If I was advising the labour party I would suggest setting the pensioners off against each other. I would create something called the 'living pension', a 'step change' where pensioners get at least £200 a month more. Only this - and more - is claimed back through taxes on pensioners with higher private incomes. So you end up with two groups, rich and poor pensioners with fundamentally different interests in opposition to each other, no longer can posters like @malcolmg claim to be pursuing justice for all pensioners. It would then be very challenging for the Conservative party or their successors to remove the 'living pension' or to justify tax cuts aimed specifically at wealthy pensioners, the latter group would struggle to find supporters in politics.

    Pensioners already are two/multiple tier as many get pension credits , rent paid , council tax paid etc , etc the whole system is a convoluted shambles
    These benefits are means tested I think, this would reduce the cost of the 'living pension'. Communications would be an issue though.
    darkage said:

    malcolmg said:

    darkage said:

    theProle said:

    theProle said:

    Off thread but I have to say it...The Tories have got one more shot to get my vote back. They've screwed pensioners in this budget. If they don't do something in the Next statement I will do something I never thought I could do and Vote Labour.

    How exactly did they do pensioners over? As far as I can see, they did nothing that altered the situation for them at-all? Or do you feel entitled to a tax cut and are miffed that the cut they chose doesn't apply to you?
    Why shoukd pensioners be exempt from a tax cut
    Because they were already exempt from paying that tax anyway? If you want to volunteer to pay NI at its new reduced rate, I'm sure HMRC will cheerfully take your money.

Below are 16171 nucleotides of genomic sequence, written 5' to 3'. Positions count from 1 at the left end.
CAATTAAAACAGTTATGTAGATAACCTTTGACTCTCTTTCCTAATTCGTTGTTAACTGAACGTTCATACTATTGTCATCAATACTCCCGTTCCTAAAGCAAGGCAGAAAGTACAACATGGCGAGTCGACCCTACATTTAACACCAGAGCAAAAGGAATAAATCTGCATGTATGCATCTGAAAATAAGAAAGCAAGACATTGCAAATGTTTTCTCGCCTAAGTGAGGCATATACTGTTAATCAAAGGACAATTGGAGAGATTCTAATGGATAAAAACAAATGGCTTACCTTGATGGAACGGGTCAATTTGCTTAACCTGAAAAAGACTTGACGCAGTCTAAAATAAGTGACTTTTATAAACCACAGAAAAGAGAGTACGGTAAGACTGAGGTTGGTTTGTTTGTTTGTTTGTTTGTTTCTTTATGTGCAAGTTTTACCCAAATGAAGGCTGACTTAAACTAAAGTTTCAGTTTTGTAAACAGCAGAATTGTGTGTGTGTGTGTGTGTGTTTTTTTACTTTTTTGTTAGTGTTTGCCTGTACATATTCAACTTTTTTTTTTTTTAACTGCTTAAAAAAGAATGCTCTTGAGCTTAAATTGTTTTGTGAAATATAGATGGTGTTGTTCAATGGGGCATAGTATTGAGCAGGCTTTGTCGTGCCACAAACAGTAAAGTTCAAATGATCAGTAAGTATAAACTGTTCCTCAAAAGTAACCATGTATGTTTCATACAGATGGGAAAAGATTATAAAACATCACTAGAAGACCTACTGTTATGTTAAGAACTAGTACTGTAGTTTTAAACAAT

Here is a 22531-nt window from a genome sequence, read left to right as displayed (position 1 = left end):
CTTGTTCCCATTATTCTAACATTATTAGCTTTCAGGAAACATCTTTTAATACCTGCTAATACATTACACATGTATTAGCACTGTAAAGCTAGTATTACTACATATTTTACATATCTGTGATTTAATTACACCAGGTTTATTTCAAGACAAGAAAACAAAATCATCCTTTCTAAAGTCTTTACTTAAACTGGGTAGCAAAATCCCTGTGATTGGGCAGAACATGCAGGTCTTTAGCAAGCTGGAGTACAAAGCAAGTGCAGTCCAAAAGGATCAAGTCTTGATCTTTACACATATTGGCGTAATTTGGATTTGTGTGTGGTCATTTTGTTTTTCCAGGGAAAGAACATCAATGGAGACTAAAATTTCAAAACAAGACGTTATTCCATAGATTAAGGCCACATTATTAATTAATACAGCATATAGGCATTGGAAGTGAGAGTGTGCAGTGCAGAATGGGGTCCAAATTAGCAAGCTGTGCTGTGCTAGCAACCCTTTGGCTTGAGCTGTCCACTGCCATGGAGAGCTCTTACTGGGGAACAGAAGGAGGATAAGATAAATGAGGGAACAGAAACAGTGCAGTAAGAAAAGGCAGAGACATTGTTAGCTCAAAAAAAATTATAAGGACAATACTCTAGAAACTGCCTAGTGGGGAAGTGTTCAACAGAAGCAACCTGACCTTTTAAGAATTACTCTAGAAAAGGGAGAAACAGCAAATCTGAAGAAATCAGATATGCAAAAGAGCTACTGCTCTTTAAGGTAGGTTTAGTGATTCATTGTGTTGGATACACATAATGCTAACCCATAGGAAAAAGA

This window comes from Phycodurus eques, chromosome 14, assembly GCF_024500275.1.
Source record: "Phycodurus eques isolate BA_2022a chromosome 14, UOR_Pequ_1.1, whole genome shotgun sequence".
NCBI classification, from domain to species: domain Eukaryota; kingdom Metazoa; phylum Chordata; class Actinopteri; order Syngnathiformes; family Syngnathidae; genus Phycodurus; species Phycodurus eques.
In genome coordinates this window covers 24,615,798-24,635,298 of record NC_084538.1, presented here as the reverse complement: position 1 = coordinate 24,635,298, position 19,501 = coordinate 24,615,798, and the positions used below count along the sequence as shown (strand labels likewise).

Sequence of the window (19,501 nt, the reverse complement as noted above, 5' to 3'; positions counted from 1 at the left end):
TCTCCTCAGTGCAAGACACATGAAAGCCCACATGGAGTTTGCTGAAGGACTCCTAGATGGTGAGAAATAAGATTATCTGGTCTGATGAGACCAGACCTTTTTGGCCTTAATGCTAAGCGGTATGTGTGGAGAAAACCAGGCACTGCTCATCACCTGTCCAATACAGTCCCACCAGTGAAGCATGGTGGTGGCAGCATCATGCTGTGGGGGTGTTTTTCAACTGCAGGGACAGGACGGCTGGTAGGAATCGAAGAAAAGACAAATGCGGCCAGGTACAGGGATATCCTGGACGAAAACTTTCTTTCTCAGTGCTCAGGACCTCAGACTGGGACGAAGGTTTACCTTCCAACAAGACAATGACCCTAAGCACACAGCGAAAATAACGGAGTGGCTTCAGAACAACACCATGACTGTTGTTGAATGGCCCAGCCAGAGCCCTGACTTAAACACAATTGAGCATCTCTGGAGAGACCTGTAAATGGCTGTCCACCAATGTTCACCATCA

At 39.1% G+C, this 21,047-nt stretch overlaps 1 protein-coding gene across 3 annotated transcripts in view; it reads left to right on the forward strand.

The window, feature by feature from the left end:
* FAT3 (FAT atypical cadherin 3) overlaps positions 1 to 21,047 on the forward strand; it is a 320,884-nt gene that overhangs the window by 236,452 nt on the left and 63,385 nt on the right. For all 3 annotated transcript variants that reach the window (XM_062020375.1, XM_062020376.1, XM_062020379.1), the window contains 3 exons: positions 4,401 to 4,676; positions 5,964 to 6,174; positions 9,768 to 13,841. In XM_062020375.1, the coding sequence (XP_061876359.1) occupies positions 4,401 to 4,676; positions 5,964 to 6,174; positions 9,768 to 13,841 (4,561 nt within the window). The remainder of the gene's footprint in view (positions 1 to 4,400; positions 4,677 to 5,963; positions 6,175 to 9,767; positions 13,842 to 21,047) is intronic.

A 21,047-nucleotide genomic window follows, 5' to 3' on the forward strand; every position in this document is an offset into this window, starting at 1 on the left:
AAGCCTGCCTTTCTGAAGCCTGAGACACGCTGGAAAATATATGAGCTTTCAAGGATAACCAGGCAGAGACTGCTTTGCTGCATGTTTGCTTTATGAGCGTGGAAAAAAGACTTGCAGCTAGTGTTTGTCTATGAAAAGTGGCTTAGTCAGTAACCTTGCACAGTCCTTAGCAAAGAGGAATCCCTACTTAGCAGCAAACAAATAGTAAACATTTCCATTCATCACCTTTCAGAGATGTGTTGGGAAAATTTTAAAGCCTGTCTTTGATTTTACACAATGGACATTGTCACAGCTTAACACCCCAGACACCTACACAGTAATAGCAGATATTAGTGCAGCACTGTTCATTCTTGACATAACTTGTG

I don't complain I didn't get anything out of them moving the VAT threshold, despite owning a small business that still has to charge VAT. I'm not complaining that they've moved the child benefit withdrawal threshold, despite the fact that I don't get child benefit.

    Complaining that you've been "screwed" by a tax cut on a tax *you don't need to pay anyway* is simply rediculous.
    Cobblers
    The Govt has given to a specific tax cut to a group that excludes pensioners....
    Now imagine they'd been doing it for the last 10+ years and have some sympathy for the young.

    Have the Boomers Pinched Their Children’s Futures? - with Lord David Willetts
    https://www.youtube.com/watch?v=ZuXzvjBYW8A
    If I was advising the labour party I would suggest setting the pensioners off against each other. I would create something called the 'living pension', a 'step change' where pensioners get at least £200 a month more. Only this - and more - is claimed back through taxes on pensioners with higher private incomes. So you end up with two groups, rich and poor pensioners with fundamentally different interests in opposition to each other, no longer can posters like @malcolmg claim to be pursuing justice for all pensioners. It would then be very challenging for the Conservative party or their successors to remove the 'living pension' or to justify tax cuts aimed specifically at wealthy pensioners, the latter group would struggle to find supporters in politics.

    Pensioners already are two/multiple tier as many get pension credits , rent paid , council tax paid etc , etc the whole system is a convoluted shambles
    These benefits are means tested I think, this would reduce the cost of the 'living pension'. Communications would be an issue though.
    I still think they need to revisit the whole tax and benefits system but no-one will ever have the balls to do it.
    There's nothing worse than hearing 60-something middle class blokes talk about pensions and what public policy on pensions should be, in their opinion, if the government really had some gonads. Talk about "entitled". You just have to listen to them and you know it's one of their favourite topics.

    That said, no government has even been able to sort out the bus pass system yet.
    @DONKEYS Middle class , what a wag
This discussion has been closed.